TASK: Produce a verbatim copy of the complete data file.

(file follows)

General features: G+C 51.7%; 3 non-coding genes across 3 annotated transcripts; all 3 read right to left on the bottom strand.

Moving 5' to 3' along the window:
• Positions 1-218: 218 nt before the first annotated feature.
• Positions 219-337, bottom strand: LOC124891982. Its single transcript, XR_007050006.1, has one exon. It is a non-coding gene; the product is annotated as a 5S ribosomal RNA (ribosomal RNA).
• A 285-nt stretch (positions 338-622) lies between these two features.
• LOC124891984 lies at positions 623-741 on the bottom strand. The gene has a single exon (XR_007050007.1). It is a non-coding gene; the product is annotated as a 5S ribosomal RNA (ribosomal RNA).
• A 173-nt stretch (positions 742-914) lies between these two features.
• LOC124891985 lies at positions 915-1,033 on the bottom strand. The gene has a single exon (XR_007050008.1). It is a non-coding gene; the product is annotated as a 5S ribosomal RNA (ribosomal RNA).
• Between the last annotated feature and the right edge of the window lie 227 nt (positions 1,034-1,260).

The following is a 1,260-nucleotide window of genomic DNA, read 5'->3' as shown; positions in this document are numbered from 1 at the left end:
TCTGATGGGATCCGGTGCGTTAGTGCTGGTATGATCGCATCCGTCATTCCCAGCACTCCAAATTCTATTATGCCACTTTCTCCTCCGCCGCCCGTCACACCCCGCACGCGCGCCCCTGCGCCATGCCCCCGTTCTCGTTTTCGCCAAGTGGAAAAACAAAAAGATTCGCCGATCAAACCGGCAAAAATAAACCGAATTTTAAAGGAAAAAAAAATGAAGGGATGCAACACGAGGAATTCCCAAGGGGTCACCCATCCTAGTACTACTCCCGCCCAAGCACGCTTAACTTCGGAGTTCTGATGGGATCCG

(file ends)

General features: G+C 51.7%; 3 non-coding genes across 3 annotated transcripts; all 3 read right to left on the bottom strand.

Moving 5' to 3' along the window:
• Positions 1-218: 218 nt before the first annotated feature.
• Positions 219-337, bottom strand: LOC124891982. Its single transcript, XR_007050006.1, has one exon. It is a non-coding gene; the product is annotated as a 5S ribosomal RNA (ribosomal RNA).
• A 285-nt stretch (positions 338-622) lies between these two features.
• LOC124891984 lies at positions 623-741 on the bottom strand. The gene has a single exon (XR_007050007.1). It is a non-coding gene; the product is annotated as a 5S ribosomal RNA (ribosomal RNA).
• A 173-nt stretch (positions 742-914) lies between these two features.
• LOC124891985 lies at positions 915-1,033 on the bottom strand. The gene has a single exon (XR_007050008.1). It is a non-coding gene; the product is annotated as a 5S ribosomal RNA (ribosomal RNA).
• Between the last annotated feature and the right edge of the window lie 227 nt (positions 1,034-1,260).

The following is a 1,260-nucleotide window of genomic DNA, read 5'->3' as shown; positions in this document are numbered from 1 at the left end:
TCTGATGGGATCCGGTGCGTTAGTGCTGGTATGATCGCATCCGTCATTCCCAGCACTCCAAATTCTATTATGCCACTTTCTCCTCCGCCGCCCGTCACACCCCGCACGCGCGCCCCTGCGCCATGCCCCCGTTCTCGTTTTCGCCAAGTGGAAAAACAAAAAGATTCGCCGATCAAACCGGCAAAAATAAACCGAATTTTAAAGGAAAAAAAAATGAAGGGATGCAACACGAGGAATTCCCAAGGGGTCACCCATCCTAGTACTACTCCCGCCCAAGCACGCTTAACTTCGGAGTTCTGATGGGATCCG